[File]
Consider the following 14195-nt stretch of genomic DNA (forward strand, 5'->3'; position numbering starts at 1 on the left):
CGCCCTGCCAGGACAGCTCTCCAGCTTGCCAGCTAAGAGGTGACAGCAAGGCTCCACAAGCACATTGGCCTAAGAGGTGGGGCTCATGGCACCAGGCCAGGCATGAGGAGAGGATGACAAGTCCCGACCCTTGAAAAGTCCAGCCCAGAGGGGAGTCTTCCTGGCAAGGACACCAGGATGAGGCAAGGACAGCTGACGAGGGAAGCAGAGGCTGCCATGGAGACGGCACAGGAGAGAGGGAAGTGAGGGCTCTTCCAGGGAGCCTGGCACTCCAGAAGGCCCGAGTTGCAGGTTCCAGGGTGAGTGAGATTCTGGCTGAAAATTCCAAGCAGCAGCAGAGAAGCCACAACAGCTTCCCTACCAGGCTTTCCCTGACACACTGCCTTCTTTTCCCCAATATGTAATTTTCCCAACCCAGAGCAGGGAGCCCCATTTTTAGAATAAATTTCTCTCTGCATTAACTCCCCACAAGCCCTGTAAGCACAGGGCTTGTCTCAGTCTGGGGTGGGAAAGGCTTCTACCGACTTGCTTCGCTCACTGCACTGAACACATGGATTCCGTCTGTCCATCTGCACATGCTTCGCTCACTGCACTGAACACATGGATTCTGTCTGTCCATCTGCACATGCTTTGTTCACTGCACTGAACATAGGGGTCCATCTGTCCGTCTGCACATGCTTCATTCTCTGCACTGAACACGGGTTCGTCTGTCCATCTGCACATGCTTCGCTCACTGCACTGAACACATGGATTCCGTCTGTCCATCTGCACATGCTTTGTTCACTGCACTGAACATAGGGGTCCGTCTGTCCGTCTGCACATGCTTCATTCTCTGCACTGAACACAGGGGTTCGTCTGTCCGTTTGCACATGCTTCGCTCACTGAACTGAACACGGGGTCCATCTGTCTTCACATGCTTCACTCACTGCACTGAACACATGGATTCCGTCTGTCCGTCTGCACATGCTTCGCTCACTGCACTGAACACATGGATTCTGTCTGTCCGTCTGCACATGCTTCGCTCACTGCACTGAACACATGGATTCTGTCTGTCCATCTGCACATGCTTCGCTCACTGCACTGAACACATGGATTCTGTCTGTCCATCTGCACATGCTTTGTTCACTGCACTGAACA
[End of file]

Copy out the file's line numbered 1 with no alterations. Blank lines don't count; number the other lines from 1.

Consider the following 14195-nt stretch of genomic DNA (forward strand, 5'->3'; position numbering starts at 1 on the left):